Stereotypes: Funny Because They Are True by Katerina Vrana (Full Transcript)

Stand-up comedian Katerina Vrana on Stereotypes: Funny Because They Are True at TEDxThessaloniki – Transcript


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Katerina Vrana – Stand-up comedian

So hi, my name is Katerina Vrana. I am Greek, I live in the UK, I live in London. I am a stand-up comedian.

As far as the power to create goes, I am a stand-up comedian. I’ve got two brothers, one is 30, the other is 14. The 30-year old is a drummer and a photographer. In fact, he is the drummer of the band that’s going to be closing TEDThessaloniki this year, TEDx.

So our Greek parents are very proud of our professional choices. Like, “Will you ever make money?” No. The 14-year-old wants to be a lawyer. Here’s hoping! So yeah — oh, and my hair, my hair. My hair is like this because this is how it is, OK? No discussion about it. In Greece, this doesn’t stand out that much. It’s big, but it’s not that extraordinary. In the UK, it’s become a sightseeing thing. Like people stop me in the street, people touch it without asking me.

And then, there’s teachers that bring little children out of the classrooms and go, “Look, look at the lady who looks like a tree!” is very annoying. So I’ve been in the UK now for 10 years — oh, and also, I am a 100% Greek. I was born here, I was raised here, both my parents are Greek, my whole family lives here. I have no idea why I speak English like this. Absolutely none! It’s a fluke. The rest of my family doesn’t speak English like this, they speak like proper Greek people.

So I asked my mum, I said, “How come when I speak English I sound awesome? And the rest of the family sounds like bloody foreigners.”

And my mum went, “Ah, darling, when you were born, you were so very, very ugly!” Don’t clap that. You bastards!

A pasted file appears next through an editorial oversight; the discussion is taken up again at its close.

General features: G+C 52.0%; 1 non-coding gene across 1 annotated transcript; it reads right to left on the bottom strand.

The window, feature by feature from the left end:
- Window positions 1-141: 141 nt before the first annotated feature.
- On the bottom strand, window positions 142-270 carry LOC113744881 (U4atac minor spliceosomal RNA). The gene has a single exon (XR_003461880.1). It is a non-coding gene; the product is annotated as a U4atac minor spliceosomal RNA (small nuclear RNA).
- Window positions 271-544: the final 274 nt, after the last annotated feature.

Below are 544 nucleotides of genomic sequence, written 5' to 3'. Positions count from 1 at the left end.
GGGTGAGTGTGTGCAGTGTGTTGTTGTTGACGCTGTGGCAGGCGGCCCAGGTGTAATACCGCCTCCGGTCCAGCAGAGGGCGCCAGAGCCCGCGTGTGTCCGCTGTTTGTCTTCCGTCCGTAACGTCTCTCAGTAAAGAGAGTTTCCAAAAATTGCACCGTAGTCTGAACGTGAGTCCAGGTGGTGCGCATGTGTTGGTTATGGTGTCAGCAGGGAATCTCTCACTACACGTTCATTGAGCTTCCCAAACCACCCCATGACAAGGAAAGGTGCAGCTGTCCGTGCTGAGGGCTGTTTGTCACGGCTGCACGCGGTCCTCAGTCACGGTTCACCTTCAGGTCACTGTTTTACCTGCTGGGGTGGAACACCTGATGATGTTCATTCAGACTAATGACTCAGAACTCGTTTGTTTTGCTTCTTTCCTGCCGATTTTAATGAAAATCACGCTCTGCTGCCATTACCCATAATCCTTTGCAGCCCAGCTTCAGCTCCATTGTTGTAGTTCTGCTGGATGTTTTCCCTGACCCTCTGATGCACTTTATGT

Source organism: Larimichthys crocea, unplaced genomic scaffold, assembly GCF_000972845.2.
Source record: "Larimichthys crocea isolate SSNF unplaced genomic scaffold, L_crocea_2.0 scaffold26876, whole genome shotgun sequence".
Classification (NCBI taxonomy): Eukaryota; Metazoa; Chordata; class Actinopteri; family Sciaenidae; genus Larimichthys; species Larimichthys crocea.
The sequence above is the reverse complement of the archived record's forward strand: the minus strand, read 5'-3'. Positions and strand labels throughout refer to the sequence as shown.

And she went, your father and I thought, “This one will need personality, and language helps. I wanted French and maybe piano, your father wanted English.”

“Yes Katerina, I wanted English,” – that is my father – “I will tell you why: because British royalty marries very ugly women. Go!” No! No. William is already married, and Harry has very red hair. And I haven’t got anything against red hair, right? It’s because I would totally have the sex with Harry. I am telling you this now. I just, I wouldn’t do it in the sun, I’d do it in the shade. Do you know what I mean? If you have sex with Harry in the sun, he’ll explode, “Aaah!” It’s not a good idea.

So, having lived in London — the thing is that I’ve been living in London as I said, for about a decade, and what’s happened is, over there I feel definitely Greek, but what happens is when I come back home there’s been a bit of a shift in my identity, and suddenly, I find myself say things like, “Why can’t the Greeks form orderly queues? God damn it!” I am trying to balance out the things to not feel foreign in two countries.

One of the things I’ve really come to find endearing about the British, for example, is how they get angry. They don’t! When a British person gets angry, they write you a strongly-worded letter, “Dear Sir…, regret to inform…, most upset!”